I was excited to read the news of your latest book, on Larry Townsend. I will let you know when my copy arrives. (I contacted the Leather Journal, and they said they had already reviewed it.)
Over the past two years of the pandemic shutdown I have been coming out of retirement, a step at a time, and reaching out and reconnecting with old friends. I never adjusted to being “retired.” I miss teaching, writing, being involved in projects I find meaningful, having a social life. The move to zoom allowed me to reconnect with people and went a long way in taking the Cortland, NY “blinders” off. The Real World full of Real People is still very much alive and well!
When I divorced my husband in San Francisco, and could no longer afford to live there, I made two attempts to get on my feet and start over – in Eureka, and then Palm Springs. I am now an “economic refugee from California.”
The only alternative to being homeless in California was to move back in with my sister here in Central New York. Eventually I got into low-income public housing here in “downtown” Cortland. I love my apartment. And I had long-needed state housing and steady (if below poverty level) income. And this has allowed me to move back into being involved, and not having all my energies being focused on survival.
I am working on a book. It began as a memoir. I am now working through the third major rewrite. I finally feel confident about this version. Working title is Resilience, a title my editor came up with.
I have been spearheading the reboot of the Bear History Project. I was very surprised and disappointed that no one ever picked up the ball when I retired my work in 2005. (1) The bear phenomenon had grown so large so fast that one person could no longer do the work. (2) print media moved over to electronic media, and I had no idea how to capture all that. (3) By that point I was $30,000 in personal debt paying for the BHP, and had run out of funds, and ended up in bankruptcy .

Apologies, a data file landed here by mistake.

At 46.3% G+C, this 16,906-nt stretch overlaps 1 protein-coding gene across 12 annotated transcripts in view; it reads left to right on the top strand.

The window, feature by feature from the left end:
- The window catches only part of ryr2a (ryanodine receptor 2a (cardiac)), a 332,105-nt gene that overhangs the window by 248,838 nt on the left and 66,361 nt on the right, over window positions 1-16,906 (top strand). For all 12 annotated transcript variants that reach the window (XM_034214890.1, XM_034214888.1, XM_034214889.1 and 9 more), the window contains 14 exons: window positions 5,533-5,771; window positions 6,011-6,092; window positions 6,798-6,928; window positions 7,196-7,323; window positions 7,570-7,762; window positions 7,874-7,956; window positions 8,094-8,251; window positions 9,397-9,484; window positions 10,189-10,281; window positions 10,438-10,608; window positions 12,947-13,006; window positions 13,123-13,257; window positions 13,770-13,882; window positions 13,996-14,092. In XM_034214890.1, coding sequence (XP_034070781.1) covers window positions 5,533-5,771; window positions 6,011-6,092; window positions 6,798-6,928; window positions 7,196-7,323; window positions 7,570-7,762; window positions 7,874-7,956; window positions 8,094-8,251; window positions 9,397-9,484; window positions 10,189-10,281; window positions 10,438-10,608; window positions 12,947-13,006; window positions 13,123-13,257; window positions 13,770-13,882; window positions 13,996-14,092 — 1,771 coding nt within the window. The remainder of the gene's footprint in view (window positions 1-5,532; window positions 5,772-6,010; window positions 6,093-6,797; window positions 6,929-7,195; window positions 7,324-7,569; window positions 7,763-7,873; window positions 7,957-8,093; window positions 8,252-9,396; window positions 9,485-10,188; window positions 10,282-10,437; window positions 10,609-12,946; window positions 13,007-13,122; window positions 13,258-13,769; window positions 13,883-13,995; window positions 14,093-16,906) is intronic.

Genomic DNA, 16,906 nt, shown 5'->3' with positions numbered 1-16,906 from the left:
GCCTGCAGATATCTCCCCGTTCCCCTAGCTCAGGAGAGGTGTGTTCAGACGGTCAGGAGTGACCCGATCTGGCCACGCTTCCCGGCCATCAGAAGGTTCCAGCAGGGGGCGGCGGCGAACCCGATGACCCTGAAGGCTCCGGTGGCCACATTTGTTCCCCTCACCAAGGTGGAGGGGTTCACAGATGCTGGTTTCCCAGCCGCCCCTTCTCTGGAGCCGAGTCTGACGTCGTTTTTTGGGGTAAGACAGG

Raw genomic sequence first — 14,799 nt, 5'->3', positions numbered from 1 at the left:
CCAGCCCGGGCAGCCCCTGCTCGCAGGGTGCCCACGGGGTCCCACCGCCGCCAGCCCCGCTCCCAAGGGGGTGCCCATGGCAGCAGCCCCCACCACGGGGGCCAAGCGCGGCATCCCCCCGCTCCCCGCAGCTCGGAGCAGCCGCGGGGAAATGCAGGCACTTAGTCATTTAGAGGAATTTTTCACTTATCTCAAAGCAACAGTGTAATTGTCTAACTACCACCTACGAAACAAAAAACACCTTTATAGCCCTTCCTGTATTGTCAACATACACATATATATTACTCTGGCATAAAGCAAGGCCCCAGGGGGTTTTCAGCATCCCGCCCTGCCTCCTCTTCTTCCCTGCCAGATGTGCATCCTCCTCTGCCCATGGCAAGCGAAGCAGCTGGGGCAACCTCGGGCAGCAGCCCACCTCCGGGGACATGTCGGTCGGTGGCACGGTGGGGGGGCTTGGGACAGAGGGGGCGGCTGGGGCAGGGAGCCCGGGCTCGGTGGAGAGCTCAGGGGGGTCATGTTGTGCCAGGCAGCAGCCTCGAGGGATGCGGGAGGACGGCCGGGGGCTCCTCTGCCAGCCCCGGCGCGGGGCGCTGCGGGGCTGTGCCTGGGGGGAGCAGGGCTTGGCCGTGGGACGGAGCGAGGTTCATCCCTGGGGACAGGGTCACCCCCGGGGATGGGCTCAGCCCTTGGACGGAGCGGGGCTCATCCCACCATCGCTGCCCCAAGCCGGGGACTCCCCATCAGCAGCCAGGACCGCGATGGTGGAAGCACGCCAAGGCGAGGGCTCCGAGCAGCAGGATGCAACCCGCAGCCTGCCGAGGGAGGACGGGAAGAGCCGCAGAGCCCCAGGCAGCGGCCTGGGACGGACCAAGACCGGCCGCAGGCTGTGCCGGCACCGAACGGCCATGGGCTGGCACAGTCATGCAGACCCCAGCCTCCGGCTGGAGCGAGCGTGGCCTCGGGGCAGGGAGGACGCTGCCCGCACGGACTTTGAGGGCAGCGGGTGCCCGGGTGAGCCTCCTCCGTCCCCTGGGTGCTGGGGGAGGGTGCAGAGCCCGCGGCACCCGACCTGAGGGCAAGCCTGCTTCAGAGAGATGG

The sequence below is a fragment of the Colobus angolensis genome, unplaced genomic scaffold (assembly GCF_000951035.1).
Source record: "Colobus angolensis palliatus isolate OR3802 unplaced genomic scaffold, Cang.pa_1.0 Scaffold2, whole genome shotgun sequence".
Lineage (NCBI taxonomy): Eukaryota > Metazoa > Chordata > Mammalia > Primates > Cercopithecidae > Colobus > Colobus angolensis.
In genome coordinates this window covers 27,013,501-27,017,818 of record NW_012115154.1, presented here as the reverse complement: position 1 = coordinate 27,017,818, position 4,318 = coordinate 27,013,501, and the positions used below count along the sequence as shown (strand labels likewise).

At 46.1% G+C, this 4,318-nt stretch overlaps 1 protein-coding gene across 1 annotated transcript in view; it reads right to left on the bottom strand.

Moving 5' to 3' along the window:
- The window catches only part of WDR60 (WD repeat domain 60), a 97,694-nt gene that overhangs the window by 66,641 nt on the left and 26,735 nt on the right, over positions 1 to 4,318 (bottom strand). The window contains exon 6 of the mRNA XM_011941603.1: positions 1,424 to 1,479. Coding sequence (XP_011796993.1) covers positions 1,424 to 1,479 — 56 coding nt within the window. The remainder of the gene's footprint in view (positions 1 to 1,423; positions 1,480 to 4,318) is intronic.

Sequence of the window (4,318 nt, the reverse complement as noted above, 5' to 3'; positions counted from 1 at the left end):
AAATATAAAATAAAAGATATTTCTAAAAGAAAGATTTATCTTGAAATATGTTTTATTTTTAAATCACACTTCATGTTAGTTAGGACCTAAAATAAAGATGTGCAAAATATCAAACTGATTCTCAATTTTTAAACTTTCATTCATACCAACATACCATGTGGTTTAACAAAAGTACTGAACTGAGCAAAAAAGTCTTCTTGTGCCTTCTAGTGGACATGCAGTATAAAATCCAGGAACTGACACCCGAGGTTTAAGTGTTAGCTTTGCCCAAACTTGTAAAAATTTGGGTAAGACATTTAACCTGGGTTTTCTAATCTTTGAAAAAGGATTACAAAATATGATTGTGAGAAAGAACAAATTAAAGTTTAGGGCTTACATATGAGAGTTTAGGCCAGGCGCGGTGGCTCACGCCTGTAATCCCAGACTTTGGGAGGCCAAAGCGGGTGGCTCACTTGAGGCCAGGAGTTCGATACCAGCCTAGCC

I have attracted a small, but growing, group of dedicated folks, who are now growing the BHP. They bring fresh perspectives, fresh energy, and badly needed professional skills. It looks like the BHP will grow wings and take off.
The Career That Never Happened: My career goal was to teach German and Russian at a small liberal arts college. I majored in Comparative Literature, where this made the most academic preparation sense. When I was a freshman in 1971 that was very marketable. Both languages / cultural studies were essential in the Cold War era. And someone competent in German and Russian in this country was a rare thing indeed.
As I was approaching the end of my doctoral studies (PhD 1992), the Cold War was over, the Berlin Wall had come down, the Soviet Union had collapsed. The humanities had been getting gutted for long time. German and Russian Departments had been closed. I graduated into a nonexistent job market.
Parallel to my formal academic studies, I started researching on my own gay literature and gay history, back in 1974 in Tübingen. I had hoped to become involved in an as yet nonexistent Gay and Lesbian Studies field. I did all my “queer” work outside the academy. By the time I started working on my dissertation, Queer Studies/Queer Theory seemed to emerge suddenly. And my approach was antiquated.
So I hustled to remake myself into an English scholar to make myself employable in a job market where most PhDs did not find employment. I did. Unfortunately, Mount Ida College turned out to be a truly nasty joke. After 12 years of MIC administration’s covert war on me, I left.
All that is now far behind me, and I have been able to work past all the anger, frustration, and despair that caused me.
So, here I am writing again, getting into print again, working with the BHP, and bringing myself up to speed on Queer Studies/Queer Theory stuff.
LGBT communities seem to have passed into history, for the most part. I tried to start a bear club, then a leather club, to no avail. All of my involvements in CNY groups went nowhere. With the shutdown I withdrew from all of them. After a decade of circulating and making hundreds of acquaintances, I have found it impossible to make any friends – city, suburban, country; well-off to working-class; town or gown (I got the clear message form the Cornell bubble that the likes of me are not welcome there); etc., etc., etc.
So, I have come to terms with the social isolation and solitude here. It took me a very long time, but I have been able to come to terms with all that. And I am “okay.” I have reinvented myself once again, and am very engaged and motivated to move forward with my new life, post-retirement.